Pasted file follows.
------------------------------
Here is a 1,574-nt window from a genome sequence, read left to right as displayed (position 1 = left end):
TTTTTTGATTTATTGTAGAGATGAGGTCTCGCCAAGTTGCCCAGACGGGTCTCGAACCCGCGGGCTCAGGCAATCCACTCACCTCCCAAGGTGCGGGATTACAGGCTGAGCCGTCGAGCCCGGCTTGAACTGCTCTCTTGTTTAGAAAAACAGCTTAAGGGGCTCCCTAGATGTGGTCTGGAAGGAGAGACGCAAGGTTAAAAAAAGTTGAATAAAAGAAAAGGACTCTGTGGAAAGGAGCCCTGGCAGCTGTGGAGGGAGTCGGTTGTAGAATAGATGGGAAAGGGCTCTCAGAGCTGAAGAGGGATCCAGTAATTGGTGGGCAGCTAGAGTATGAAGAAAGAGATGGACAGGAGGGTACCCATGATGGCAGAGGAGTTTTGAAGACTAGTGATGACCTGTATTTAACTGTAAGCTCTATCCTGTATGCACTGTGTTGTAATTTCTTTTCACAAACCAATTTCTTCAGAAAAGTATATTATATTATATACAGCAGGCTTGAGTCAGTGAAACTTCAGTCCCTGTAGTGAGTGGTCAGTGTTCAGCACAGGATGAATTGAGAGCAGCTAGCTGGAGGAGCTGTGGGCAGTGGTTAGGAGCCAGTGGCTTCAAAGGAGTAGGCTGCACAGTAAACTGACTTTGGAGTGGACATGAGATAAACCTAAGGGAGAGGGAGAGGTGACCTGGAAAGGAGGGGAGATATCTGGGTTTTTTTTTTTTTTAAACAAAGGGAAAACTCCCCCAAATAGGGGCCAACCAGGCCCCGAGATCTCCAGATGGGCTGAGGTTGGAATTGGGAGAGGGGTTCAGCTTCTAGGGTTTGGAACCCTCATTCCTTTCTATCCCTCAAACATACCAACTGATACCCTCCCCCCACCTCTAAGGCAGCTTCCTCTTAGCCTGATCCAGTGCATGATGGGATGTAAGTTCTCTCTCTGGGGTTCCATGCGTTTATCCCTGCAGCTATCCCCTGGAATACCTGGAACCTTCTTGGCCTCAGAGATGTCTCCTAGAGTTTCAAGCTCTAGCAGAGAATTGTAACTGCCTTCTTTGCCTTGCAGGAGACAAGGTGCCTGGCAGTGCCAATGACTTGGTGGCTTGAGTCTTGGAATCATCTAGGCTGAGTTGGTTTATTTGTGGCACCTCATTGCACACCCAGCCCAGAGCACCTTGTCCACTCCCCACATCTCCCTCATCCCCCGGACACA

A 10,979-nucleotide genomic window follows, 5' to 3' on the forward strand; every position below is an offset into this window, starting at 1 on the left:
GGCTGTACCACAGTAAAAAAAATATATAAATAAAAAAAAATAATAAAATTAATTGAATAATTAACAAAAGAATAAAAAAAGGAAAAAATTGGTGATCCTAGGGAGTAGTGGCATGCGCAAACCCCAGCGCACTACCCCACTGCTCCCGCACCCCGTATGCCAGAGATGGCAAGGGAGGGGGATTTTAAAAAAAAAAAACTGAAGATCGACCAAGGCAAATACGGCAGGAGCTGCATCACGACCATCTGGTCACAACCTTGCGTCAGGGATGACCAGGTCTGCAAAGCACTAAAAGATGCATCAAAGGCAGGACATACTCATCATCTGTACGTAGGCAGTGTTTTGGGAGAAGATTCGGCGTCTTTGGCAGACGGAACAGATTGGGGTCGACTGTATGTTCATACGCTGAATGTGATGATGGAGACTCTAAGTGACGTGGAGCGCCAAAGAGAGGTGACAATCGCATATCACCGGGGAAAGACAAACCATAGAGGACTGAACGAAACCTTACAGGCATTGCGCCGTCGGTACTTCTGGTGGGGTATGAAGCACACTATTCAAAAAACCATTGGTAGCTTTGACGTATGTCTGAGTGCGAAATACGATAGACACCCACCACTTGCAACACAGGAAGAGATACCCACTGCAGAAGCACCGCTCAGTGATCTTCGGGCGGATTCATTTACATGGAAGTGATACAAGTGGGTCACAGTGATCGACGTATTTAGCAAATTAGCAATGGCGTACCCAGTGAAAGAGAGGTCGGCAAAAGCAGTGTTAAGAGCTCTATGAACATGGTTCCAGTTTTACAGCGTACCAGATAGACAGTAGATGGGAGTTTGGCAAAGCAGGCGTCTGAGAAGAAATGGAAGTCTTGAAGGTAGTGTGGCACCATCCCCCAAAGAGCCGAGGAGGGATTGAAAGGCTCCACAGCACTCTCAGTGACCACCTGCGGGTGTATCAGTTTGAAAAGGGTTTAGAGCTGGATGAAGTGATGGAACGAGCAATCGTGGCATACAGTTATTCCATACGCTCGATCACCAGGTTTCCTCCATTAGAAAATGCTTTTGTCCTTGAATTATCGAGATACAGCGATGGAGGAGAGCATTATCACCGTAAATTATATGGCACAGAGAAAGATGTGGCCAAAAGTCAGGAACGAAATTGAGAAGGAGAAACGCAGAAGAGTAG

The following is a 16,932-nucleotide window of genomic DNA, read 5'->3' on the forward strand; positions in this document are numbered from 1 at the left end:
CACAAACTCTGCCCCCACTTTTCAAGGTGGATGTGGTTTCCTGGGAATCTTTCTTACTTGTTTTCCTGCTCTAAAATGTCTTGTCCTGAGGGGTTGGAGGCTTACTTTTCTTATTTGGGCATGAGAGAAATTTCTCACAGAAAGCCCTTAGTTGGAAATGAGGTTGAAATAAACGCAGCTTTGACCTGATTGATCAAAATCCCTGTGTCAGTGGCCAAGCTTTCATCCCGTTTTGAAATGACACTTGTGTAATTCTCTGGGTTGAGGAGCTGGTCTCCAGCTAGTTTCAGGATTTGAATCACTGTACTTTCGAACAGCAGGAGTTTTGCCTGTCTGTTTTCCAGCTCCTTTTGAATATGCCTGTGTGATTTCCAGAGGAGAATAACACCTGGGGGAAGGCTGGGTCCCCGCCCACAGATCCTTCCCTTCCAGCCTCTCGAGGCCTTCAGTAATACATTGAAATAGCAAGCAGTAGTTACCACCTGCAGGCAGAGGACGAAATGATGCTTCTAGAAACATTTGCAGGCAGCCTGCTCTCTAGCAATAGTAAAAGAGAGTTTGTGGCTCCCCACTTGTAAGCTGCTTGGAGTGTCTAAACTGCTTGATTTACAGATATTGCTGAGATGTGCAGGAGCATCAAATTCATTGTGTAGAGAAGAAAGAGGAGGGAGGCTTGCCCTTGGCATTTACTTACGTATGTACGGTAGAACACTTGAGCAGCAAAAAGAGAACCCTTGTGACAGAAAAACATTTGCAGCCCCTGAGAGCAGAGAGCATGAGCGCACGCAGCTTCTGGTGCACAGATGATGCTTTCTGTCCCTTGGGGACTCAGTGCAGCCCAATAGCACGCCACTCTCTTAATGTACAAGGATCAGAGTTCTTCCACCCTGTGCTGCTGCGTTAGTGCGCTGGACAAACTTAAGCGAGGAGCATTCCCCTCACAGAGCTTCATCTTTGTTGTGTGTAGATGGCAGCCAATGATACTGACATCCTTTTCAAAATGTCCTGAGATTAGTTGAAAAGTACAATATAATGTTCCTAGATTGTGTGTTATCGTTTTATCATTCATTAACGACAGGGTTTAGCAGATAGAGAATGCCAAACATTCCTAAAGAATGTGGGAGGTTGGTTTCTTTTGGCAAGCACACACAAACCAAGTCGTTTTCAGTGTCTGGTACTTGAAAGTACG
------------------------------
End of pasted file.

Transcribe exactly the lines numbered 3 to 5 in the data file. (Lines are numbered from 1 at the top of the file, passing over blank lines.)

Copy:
A 10,979-nucleotide genomic window follows, 5' to 3' on the forward strand; every position below is an offset into this window, starting at 1 on the left:
GGCTGTACCACAGTAAAAAAAATATATAAATAAAAAAAAATAATAAAATTAATTGAATAATTAACAAAAGAATAAAAAAAGGAAAAAATTGGTGATCCTAGGGAGTAGTGGCATGCGCAAACCCCAGCGCACTACCCCACTGCTCCCGCACCCCGTATGCCAGAGATGGCAAGGGAGGGGGATTTTAAAAAAAAAAAACTGAAGATCGACCAAGGCAAATACGGCAGGAGCTGCATCACGACCATCTGGTCACAACCTTGCGTCAGGGATGACCAGGTCTGCAAAGCACTAAAAGATGCATCAAAGGCAGGACATACTCATCATCTGTACGTAGGCAGTGTTTTGGGAGAAGATTCGGCGTCTTTGGCAGACGGAACAGATTGGGGTCGACTGTATGTTCATACGCTGAATGTGATGATGGAGACTCTAAGTGACGTGGAGCGCCAAAGAGAGGTGACAATCGCATATCACCGGGGAAAGACAAACCATAGAGGACTGAACGAAACCTTACAGGCATTGCGCCGTCGGTACTTCTGGTGGGGTATGAAGCACACTATTCAAAAAACCATTGGTAGCTTTGACGTATGTCTGAGTGCGAAATACGATAGACACCCACCACTTGCAACACAGGAAGAGATACCCACTGCAGAAGCACCGCTCAGTGATCTTCGGGCGGATTCATTTACATGGAAGTGATACAAGTGGGTCACAGTGATCGACGTATTTAGCAAATTAGCAATGGCGTACCCAGTGAAAGAGAGGTCGGCAAAAGCAGTGTTAAGAGCTCTATGAACATGGTTCCAGTTTTACAGCGTACCAGATAGACAGTAGATGGGAGTTTGGCAAAGCAGGCGTCTGAGAAGAAATGGAAGTCTTGAAGGTAGTGTGGCACCATCCCCCAAAGAGCCGAGGAGGGATTGAAAGGCTCCACAGCACTCTCAGTGACCACCTGCGGGTGTATCAGTTTGAAAAGGGTTTAGAGCTGGATGAAGTGATGGAACGAGCAATCGTGGCATACAGTTATTCCATACGCTCGATCACCAGGTTTCCTCCATTAGAAAATGCTTTTGTCCTTGAATTATCGAGATACAGCGATGGAGGAGAGCATTATCACCGTAAATTATATGGCACAGAGAAAGATGTGGCCAAAAGTCAGGAACGAAATTGAGAAGGAGAAACGCAGAAGAGTAG

The following is a 16,932-nucleotide window of genomic DNA, read 5'->3' on the forward strand; positions in this document are numbered from 1 at the left end: